11. UNAIDS (2011) Global plan towards the elimination of new HIV infections
among children by 2015 and keeping their mothers alive. Available: http://
Children_en.pdf.Accessed 2011 Jul 12.
12. Athan E, O’Brien DP, Legood R (2010) Cost-effectiveness of routine and low-
cost CD4 T-cell count compared with WHO clinical staging of HIV to guide
initiation of antiretroviral therapy in resource-limited settings. AIDS 24:1887–
13. McGrath N, Kranzer K, Saul J, Crampin A, Malema S, et al (2007) Estimating
the need for antiretroviral treatment and an assessment of a simplified HIV/
AIDS case definition in rural Malawi. AIDS 21:S105–113.
14. Hirnschall G, Schwartlander B (2011) Treatment 2.0: catalysing the next phase
of scale-up. Lancet 378:209–211.
15. Fox Rushby JA, Hanson K (2011) Calculating and presenting disability adjusted
life years (DALYs) in cost-effectiveness analysis. Health Policy Plan 16: 326–331.
16. Ministry of Health of Malawi (2010). Quarterly HIV Programme Report. April–
17. UNAIDS (2011) Expert group on vertical transmission rates: MTCT
transmission rates for use in Spectrum. Working Paper on Mother-to-Child
HIV Transmission Rates for use in Spectrum Available: http://www.epidem.
org/Publications/MTCTratesworkingpaper.pdf.Accessed 2011 Jul 25.
18. The Kesho Bora Study Group (2011) Triple antiretroviral compared with
zidovudine and single-dose nevirapine prophylaxis during pregnancy and
breastfeeding for prevention of mother-to-child transmission of HIV-1: a
randomised controlled trial. Lancet Infect Dis 11:171–180.
19. The Breastfeeding and HIV International Transmission Study Group (2004)
Late Postnatal Transmission of HIV-1 in Breast-Fed Children: An Individual
Patient Data Meta-Analysis. J Infect Dis 189:2154–2166.
20. National Statistical Office, Zomba, Malawi and ICF Macro, Calverton,
Maryland, USA (2011) Malawi Demographic and Health Survey 2010.
pdf.Accessed 2013 Feb 9.
21. Miotti PG, Taha TET, Kumwenda NI, Broadhead R, Mtimavalye LAR, et al.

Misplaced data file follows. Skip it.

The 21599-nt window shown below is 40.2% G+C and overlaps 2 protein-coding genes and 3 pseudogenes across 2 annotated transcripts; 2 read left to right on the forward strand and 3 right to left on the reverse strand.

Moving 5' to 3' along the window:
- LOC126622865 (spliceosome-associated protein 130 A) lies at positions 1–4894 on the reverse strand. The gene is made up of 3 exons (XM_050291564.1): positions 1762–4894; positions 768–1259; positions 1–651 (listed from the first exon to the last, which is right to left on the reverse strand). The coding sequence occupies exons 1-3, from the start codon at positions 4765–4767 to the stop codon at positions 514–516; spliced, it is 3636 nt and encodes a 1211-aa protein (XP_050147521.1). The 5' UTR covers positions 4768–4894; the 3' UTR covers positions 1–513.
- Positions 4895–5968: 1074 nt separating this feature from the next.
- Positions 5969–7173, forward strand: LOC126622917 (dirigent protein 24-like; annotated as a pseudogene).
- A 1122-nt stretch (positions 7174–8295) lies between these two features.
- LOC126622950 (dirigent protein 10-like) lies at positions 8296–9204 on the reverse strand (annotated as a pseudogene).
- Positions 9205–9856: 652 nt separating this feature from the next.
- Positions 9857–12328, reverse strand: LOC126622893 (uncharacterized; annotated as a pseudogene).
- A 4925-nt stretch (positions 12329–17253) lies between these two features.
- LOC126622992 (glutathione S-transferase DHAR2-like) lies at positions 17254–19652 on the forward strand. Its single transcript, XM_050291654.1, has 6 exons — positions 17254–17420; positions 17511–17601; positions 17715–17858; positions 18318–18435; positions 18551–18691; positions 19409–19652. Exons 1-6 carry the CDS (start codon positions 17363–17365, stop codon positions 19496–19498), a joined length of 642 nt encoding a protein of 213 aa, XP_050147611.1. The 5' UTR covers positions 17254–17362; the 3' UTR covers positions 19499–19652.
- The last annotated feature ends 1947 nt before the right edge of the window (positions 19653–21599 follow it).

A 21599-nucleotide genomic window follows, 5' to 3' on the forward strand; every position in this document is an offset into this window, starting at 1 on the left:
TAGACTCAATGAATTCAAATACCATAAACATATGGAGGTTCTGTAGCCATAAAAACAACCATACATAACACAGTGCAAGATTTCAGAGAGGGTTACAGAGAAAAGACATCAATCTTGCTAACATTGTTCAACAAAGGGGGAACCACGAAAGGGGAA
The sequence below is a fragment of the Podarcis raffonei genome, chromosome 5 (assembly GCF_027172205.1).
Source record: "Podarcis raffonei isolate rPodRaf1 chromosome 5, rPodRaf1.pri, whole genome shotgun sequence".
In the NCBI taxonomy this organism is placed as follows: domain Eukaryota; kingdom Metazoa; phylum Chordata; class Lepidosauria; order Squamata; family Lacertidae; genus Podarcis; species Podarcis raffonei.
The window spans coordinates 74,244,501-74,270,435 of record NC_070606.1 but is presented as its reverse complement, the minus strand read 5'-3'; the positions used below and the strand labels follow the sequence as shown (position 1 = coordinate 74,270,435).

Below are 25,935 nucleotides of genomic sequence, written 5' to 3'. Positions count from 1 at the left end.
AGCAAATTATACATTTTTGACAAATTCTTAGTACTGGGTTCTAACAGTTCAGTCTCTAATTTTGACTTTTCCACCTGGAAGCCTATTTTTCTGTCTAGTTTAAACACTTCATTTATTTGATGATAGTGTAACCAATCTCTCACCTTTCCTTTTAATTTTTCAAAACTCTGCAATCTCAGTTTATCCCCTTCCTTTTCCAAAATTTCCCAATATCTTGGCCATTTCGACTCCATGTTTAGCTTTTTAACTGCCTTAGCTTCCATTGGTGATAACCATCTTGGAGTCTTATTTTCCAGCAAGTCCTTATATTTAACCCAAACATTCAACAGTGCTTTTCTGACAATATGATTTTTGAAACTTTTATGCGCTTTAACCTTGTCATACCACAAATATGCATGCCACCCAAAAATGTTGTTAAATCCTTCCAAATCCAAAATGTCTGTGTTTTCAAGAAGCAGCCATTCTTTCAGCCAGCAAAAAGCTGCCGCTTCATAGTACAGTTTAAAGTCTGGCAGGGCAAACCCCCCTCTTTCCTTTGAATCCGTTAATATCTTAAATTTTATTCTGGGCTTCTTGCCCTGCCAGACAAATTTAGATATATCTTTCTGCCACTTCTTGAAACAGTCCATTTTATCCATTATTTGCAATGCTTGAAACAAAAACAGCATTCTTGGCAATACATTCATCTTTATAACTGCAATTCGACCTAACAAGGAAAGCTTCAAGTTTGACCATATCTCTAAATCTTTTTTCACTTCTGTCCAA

(1999) HIV Transmission Through Breastfeeding. JAMA 282:744–749.
22. The eART-linc collaboration (2008) Duration from seroconversion to eligibility
for antiretroviral therapy and from ART eligibility to death in adult HIV-
infected patients from low and middle-income countries: collaborative analysis of
prospective studies. Sex Transm Infect 84:i31–i36.
23. Currier JS, Spino C, Grimes J, Wofsy CB, Katzenstein DA, et al. (2000)
Differences between women and men in adverse events and CD4+ responses to
nucleoside analogue therapy for HIV infection. The AIDS Clinical Trials Group
175 Team. J Acquir Immune Defic Syndr 24:316–324.
24. Ekouevi D, Abrams EJ, Schlesinger M, Myer L, Phanuphak N, et al. (2012)
Maternal CD4+ Cell Count Decline after Interruption of Antiretroviral
Prophylaxis for the Prevention of Mother-to-Child Transmission of HIV. PLoS
ONE 7:e43750. doi:10.1371/journal.pone.0043750
25. Longini IM Jr, Clark WS, Gardner LI, Brundage JF (1991) The dynamics of
CD4+T-lymphocyte decline in HIV-infected individuals: a Markov modeling
approach. J Acquir Immune Defic Syndr 4:1141–1147.
26. Mauskopf J (2000) Meeting the NICE requirements: a Markov model approach.
Value Health 3:287–293.
27. Mauskopf J, Kitahata M, Kauf T, Richter A, Tolson J (2005) HIV antiretroviral
treatment: early versus later. J Acquir Immune Defic Syndr 39:562–569.
28. Mauskopf J, Lacey L, Kempel A, Simpson K (1998) The cost-effectiveness of
treatment with lamivudine and zidovudine compared with zidovudine alone: a
comparison of Markov model and trial data estimates. Am J Manag Care
29. Johansson K, Robberstad B, Norheim O (2010) Further benefits by early start of
HIV treatment in low income countries: Survival estimates of early versus
deferred antiretroviral therapy. AIDS Res Ther 7:3.
30. Mussini C, Cossarizza A, Sabin C, Babiker A, De Luca A, et al. (2011) Decline
of CD4+T-cell count before start of therapy and immunological response to
treatment in antiretroviral-naive individuals. AIDS 25:1041–1049